Stands for "Beginner's All-purpose Symbolic Instruction Code." BASIC is a computer programming language that was developed in the mid-1960s to provide a way for students to write simple computer programs. Since then, the language has evolved into a more robust and powerful language and can be used to create advanced programs for today's computer systems.
BASIC originally used numbers at the beginning of each instruction (or line) to tell the computer what order to process the instructions. Lines would be numbered as 10, 20, 30, etc., which would allow additional instructions to be placed between commands later on if needed. "GOTO" statements enabled programs to loop back to earlier instructions during execution. For example, line 230 of a BASIC program may have an "if" clause that tells the computer to jump back to line 50 if a variable is less than 10. This instruction might look something like this:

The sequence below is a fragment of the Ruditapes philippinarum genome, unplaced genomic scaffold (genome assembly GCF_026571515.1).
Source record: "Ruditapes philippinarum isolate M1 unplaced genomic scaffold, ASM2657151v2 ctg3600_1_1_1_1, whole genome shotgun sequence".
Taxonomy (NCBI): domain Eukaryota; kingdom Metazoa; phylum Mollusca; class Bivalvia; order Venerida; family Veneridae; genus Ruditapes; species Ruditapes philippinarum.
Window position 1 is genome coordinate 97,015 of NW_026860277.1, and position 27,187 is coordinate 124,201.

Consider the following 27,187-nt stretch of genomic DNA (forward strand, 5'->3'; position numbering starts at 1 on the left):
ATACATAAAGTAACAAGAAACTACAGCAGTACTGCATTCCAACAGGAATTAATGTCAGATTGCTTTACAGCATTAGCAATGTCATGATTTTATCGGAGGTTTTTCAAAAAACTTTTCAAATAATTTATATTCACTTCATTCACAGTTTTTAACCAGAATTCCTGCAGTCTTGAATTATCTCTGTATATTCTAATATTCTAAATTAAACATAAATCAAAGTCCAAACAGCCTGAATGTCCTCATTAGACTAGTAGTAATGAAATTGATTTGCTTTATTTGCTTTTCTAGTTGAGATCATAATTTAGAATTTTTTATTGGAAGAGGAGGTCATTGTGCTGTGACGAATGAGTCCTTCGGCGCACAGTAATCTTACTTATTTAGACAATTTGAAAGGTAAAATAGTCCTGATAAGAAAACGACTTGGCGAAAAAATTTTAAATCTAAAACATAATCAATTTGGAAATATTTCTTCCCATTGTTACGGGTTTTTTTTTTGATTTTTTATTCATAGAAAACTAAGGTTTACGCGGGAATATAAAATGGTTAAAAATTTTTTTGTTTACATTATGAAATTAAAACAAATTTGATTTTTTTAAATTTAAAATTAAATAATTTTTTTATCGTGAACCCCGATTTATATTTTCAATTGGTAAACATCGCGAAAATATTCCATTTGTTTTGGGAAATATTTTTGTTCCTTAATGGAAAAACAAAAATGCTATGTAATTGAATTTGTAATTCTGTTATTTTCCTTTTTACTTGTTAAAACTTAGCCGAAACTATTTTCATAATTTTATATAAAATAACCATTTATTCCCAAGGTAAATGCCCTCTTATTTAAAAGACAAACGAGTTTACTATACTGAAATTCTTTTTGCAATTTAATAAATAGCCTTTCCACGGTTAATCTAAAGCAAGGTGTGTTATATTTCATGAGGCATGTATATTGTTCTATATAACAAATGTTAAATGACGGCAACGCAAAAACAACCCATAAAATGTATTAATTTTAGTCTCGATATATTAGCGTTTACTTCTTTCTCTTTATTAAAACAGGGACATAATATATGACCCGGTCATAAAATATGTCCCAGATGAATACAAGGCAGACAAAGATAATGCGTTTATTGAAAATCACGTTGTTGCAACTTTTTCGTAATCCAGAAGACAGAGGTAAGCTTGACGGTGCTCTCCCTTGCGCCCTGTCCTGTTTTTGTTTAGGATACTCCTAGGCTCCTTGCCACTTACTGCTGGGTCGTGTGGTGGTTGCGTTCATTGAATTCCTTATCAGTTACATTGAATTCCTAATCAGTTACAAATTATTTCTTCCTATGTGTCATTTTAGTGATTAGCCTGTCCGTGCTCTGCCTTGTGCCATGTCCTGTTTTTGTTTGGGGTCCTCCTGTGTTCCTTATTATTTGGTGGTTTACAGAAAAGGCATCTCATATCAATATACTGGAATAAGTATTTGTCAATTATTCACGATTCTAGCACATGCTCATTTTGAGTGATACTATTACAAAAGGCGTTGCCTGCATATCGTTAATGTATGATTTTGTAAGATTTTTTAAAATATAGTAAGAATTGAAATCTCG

230 IF (N < 10) THEN GOTO 50
More modern BASIC implementations use "while loops," which perform a series of instructions as long as a certain case is true. Newer BASIC development software also supports more data types, such as integers, strings, and arrays, for storing variables and other data. While the first BASIC development environments were strictly text-based, today's BASIC programming software allows developers to design much of their programs visually, using a graphical user interface. Some of the more popular BASIC development programs used today include REALbasic and Microsoft Visual Basic.